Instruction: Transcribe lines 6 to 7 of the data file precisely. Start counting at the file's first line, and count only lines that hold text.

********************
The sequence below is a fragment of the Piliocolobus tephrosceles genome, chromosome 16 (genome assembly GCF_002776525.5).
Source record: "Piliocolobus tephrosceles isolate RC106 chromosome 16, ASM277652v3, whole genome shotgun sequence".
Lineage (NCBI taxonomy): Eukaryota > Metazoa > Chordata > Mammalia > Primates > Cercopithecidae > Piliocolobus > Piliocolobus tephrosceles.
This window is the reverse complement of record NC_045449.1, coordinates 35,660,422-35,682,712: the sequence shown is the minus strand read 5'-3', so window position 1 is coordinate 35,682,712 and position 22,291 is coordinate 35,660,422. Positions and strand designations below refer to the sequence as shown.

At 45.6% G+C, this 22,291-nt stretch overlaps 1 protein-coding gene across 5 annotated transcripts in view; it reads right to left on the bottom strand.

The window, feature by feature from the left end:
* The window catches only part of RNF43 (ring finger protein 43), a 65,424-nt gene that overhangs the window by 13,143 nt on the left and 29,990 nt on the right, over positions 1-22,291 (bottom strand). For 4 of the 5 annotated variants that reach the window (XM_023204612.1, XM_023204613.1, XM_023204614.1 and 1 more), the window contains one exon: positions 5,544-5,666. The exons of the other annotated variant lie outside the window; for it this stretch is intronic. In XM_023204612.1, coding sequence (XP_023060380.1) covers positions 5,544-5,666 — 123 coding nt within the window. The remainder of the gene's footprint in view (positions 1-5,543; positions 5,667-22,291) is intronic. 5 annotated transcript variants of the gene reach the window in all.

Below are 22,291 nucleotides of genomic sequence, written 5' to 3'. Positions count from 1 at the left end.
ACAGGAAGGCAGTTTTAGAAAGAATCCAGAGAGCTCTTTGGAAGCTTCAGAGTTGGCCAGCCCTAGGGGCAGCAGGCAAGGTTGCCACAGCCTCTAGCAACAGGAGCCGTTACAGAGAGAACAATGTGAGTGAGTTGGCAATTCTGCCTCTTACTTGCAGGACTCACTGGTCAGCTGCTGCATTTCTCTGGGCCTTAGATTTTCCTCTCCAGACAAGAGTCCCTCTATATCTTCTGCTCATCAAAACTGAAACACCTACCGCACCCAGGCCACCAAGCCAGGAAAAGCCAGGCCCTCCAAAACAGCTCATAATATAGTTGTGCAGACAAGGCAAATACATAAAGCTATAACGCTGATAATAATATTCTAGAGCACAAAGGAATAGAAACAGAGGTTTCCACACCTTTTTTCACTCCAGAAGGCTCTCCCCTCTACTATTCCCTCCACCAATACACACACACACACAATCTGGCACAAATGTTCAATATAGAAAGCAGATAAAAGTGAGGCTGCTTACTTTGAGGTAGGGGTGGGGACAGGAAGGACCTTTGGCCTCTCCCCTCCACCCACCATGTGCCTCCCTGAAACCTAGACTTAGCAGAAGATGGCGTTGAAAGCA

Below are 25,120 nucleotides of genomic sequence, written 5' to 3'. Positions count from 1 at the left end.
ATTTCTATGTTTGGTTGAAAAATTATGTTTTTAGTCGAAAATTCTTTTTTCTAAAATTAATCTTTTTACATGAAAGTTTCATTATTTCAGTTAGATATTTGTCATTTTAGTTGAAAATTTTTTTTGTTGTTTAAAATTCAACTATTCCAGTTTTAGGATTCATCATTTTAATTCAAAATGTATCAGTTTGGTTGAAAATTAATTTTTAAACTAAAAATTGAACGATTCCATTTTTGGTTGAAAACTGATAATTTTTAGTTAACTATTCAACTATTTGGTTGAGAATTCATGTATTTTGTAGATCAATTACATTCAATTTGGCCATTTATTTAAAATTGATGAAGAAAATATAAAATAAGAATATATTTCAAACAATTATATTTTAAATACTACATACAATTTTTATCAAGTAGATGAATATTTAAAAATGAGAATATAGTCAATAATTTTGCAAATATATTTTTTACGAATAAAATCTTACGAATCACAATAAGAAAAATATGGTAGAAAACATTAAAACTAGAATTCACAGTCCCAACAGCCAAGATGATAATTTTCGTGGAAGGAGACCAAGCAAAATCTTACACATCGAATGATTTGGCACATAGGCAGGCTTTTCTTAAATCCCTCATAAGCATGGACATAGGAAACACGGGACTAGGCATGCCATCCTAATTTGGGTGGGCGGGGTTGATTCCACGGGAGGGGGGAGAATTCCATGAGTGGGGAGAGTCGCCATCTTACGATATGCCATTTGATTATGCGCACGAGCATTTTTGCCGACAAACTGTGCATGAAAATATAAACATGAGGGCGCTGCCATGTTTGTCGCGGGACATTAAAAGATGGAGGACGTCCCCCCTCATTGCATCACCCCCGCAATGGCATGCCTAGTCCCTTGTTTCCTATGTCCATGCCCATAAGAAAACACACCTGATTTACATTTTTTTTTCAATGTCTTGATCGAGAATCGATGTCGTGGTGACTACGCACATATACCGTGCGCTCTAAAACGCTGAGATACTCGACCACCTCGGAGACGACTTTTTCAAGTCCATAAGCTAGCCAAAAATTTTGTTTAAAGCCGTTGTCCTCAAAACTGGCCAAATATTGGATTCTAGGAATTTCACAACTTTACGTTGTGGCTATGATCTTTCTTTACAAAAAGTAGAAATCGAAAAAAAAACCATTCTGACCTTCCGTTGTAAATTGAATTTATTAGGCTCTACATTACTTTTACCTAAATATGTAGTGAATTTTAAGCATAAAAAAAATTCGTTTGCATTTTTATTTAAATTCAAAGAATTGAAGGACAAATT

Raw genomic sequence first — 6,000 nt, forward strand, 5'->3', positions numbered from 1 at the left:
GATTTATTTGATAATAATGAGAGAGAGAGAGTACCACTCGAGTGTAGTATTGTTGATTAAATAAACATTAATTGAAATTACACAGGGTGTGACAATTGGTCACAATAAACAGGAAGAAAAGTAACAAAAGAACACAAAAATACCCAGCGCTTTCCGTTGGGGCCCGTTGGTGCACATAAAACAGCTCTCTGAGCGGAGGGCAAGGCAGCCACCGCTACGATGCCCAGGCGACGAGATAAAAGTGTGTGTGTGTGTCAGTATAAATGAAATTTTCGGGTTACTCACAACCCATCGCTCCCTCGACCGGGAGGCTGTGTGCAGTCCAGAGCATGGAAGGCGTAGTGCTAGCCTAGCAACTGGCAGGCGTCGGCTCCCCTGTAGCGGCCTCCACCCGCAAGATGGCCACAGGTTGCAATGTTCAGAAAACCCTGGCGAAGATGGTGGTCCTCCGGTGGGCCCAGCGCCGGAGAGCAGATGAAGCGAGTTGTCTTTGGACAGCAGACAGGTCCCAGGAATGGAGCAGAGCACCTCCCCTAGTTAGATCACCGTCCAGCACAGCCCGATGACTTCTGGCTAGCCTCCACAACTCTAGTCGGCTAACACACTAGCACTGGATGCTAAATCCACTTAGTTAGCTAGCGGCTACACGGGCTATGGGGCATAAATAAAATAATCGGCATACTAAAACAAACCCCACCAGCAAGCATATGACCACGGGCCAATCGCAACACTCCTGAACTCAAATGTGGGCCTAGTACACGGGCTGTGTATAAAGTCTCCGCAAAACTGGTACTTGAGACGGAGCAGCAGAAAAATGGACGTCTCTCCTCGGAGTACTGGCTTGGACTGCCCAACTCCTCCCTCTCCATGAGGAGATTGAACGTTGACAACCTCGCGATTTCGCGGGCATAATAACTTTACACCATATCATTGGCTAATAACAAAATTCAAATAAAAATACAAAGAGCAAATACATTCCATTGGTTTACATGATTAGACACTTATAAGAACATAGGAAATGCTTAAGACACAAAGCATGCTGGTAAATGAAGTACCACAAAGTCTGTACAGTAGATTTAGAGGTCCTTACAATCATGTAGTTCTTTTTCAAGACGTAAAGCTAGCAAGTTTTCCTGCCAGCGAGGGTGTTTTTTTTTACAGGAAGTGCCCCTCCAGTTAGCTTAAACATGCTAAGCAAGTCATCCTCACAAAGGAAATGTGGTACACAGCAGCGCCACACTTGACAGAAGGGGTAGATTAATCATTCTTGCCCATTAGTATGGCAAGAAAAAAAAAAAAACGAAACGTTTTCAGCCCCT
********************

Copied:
The window, feature by feature from the left end:
* The window catches only part of RNF43 (ring finger protein 43), a 65,424-nt gene that overhangs the window by 13,143 nt on the left and 29,990 nt on the right, over positions 1-22,291 (bottom strand). For 4 of the 5 annotated variants that reach the window (XM_023204612.1, XM_023204613.1, XM_023204614.1 and 1 more), the window contains one exon: positions 5,544-5,666. The exons of the other annotated variant lie outside the window; for it this stretch is intronic. In XM_023204612.1, coding sequence (XP_023060380.1) covers positions 5,544-5,666 — 123 coding nt within the window. The remainder of the gene's footprint in view (positions 1-5,543; positions 5,667-22,291) is intronic. 5 annotated transcript variants of the gene reach the window in all.